Just Don't Do It



    Republished courtesy of Go Tenpin Magazine (April 2006 issue)

    2006SteveLetchford.jpg 2006IainMcCorkindale.jpg Two of our leading young bowlers have been banned for two years, having failed one of the regular drug tests conducted on Team England athletes, reports Eric Hayton, editor of the British Go Tenpin magazine. Iain McCorkindale (left) and Steve Letchford (right) were tested at the PTBC in December hosted by the Airport Bowl.

    What Happened?

    As is standard practice, a UK Sport Doping Control Officer (DCO) requested the athletes provide a urine sample. The athletes personally choose the storage vessel, sampling kit and divide the sample into two parts (A & B).

    The athletes were also asked to declare all medication, supplements and substances taken during the previous 7 days. A declaration at this stage can help provide an explanation for later results of test.

    The DOC takes both samples to a WADA accredited laboratory. The A sample is tested. If the result is found to be positive for the presence of a prohibited substance or its metabolites or markers then UK Sport are notified; they then notify the governing body – in this case the BTBA.

    After Positive Test

    The athlete is given the opportunity to explain and to appeal the findings - usually this means the 'B' is tested. It is usual (virtually 100%) that both samples will give the same positive readings.

    Both Iain and Steve's samples (A and B) tested positive for the chemical produced from the consumption of cocaine.

    The requirement is for the sport to hold a disciplinary hearing. This determines the outcome, in this case both were banned from bowling for two years - the standard WADA recommendation.


    All Team England players at all age levels must and do sign a code of conduct which they must adhere to. If in doubt athletes are told to ask first before taking anything. This code is for their protection as well as to keep our sport drug-free.

    Though a few sports, most notably football have not fully signed up to the WADA programme (see below), and hence players get variable suspensions, tenpin bowling (the BTBA and Team England) through its involvement with and recognition by UK Sport is committed to being in drug-free competition.

    Of course WADA is recognised by the Olympics and Commonwealth Games as well as other large multi-sport games in which bowling participates such as the World Games and South-East Asian Games.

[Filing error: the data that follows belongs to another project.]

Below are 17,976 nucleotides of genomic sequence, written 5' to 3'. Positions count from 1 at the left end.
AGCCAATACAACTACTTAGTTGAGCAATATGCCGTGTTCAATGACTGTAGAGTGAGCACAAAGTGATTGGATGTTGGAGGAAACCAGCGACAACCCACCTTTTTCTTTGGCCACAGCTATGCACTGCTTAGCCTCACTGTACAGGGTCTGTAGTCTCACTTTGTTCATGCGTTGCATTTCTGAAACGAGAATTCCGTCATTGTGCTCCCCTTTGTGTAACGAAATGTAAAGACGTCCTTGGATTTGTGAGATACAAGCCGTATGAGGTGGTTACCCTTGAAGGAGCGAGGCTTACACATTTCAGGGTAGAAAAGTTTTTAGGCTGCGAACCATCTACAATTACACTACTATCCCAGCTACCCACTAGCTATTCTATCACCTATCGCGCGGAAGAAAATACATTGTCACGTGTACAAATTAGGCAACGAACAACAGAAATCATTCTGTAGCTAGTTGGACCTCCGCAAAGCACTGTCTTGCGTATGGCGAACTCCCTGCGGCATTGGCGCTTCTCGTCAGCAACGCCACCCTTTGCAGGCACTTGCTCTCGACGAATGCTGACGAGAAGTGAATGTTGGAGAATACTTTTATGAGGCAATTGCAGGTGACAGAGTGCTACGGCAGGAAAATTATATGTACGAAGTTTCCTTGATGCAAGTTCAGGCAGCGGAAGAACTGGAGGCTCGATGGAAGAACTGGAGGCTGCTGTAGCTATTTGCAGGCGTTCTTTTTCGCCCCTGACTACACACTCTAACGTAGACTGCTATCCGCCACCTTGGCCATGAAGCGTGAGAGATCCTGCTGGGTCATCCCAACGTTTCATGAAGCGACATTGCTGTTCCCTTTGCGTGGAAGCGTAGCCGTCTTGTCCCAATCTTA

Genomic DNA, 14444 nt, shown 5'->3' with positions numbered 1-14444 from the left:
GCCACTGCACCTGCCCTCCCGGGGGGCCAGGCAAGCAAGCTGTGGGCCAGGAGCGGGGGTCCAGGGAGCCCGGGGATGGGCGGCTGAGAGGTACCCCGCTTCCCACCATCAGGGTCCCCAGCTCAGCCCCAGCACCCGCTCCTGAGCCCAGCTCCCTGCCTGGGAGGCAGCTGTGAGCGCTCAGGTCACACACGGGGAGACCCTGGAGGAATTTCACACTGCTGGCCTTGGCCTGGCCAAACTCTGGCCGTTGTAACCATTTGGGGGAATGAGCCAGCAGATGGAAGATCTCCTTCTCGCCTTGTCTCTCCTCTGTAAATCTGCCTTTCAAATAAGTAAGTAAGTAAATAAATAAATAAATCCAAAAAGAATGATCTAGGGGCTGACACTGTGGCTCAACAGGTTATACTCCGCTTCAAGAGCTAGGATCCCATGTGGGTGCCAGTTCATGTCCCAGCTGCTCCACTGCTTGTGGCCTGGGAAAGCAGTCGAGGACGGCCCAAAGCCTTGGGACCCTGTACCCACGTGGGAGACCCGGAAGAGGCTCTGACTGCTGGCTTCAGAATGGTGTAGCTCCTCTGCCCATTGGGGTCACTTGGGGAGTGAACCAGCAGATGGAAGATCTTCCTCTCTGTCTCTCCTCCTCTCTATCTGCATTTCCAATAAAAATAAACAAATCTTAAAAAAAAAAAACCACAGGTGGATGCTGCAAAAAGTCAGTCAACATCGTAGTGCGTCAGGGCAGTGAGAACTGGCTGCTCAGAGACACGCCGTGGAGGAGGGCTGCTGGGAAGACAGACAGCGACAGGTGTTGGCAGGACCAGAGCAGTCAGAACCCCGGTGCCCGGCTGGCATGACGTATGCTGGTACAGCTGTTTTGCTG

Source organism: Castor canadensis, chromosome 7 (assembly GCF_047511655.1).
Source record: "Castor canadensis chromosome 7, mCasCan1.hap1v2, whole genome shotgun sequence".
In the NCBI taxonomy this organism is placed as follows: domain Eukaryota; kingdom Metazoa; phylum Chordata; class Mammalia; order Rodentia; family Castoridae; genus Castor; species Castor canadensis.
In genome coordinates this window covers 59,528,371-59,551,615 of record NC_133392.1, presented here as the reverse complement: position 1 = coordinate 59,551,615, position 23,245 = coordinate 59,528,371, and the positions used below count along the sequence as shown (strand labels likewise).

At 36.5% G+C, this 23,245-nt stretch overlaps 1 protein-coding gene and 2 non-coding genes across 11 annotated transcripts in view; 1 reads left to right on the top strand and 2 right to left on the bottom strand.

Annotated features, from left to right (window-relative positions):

Steve and Iain will pay the price for the next two years, sitting out a sport they have been involved with and loved since they were but small juniors. Very sad, and very sad as well that they should be the first known tenpin bowlers to be banned for this reason.

    However their misfortune may help to prevent others from making the same mistake. The message that must go out to all our young athletes is – IT'S NOT WORTH IT.

    The Worldwide Story

    National Anti-Doping Policy
    National Anti-Doping Organisations are domestic organisations responsible for the planning, collection and management of anti-doping controls in their country. UK Sport is the country's National Anti-Doping Organisation (NADO).

    As part of its overall sporting excellence remit, UK Sport is committed to promoting ethically fair and drug free sport, with the aim of producing sportsmen and women who are competing and winning fairly without using performance-enhancing substances. UK Sport receives Government funding to undertake a programme of action to combat the use of drugs in sport.

    This includes:
    • In-competition and out-of-competition testing of athletes
    • The development of a national policy framework
    • Provision of education and information services for athletes and sports governing bodies (including the Drug Information Database).

    International Anti-Doping Policy
    The World Anti-Doping Agency (WADA) was established in 1999 to provide an international context for anti-doping. Its mission is to promote and coordinate, internationally, the fight against doping in sport.

    A major feature of WADA's work is the World Anti-Doping Code. The Code is an international set of rules and guidelines created to protect sport from doping.

    The Code will ensure that each country's drug-free sport programme at the national and international level are unified, fair and effective in regard to detection, deterrence and prevention of doping. The Code aims to simplify the anti-doping rules across all sports and countries.

    Role of WADA
    Its four key activity areas are the World Anti Doping Code, Education, Research and Capacity Building.

    Some of the core principles obtained in the Code include:
    • Strict liability - an athlete is held responsible if a banned substance is found in their body, no matter how it got there
    • A single list of banned substances which captures the substances that are prohibited in particular sports
    • Samples can only be analysed at laboratories accredited by WADA
    • Standardisation of sanctions
    • Athletes have fundamental right to a fair hearing.

    In some cases, athletes can apply for a therapeutic use exemption that gives them permission to compete with medically prescribed substances in their bodies.

    A key component of the WADA Code is the List of Prohibited Substances and Methods. The list outlines those substances, their markers and doping methods that are prohibited for all athletes. The list also outlines those substances that are prohibited by certain sports.

    The UK fully supports WADA and the World Anti-Doping Code.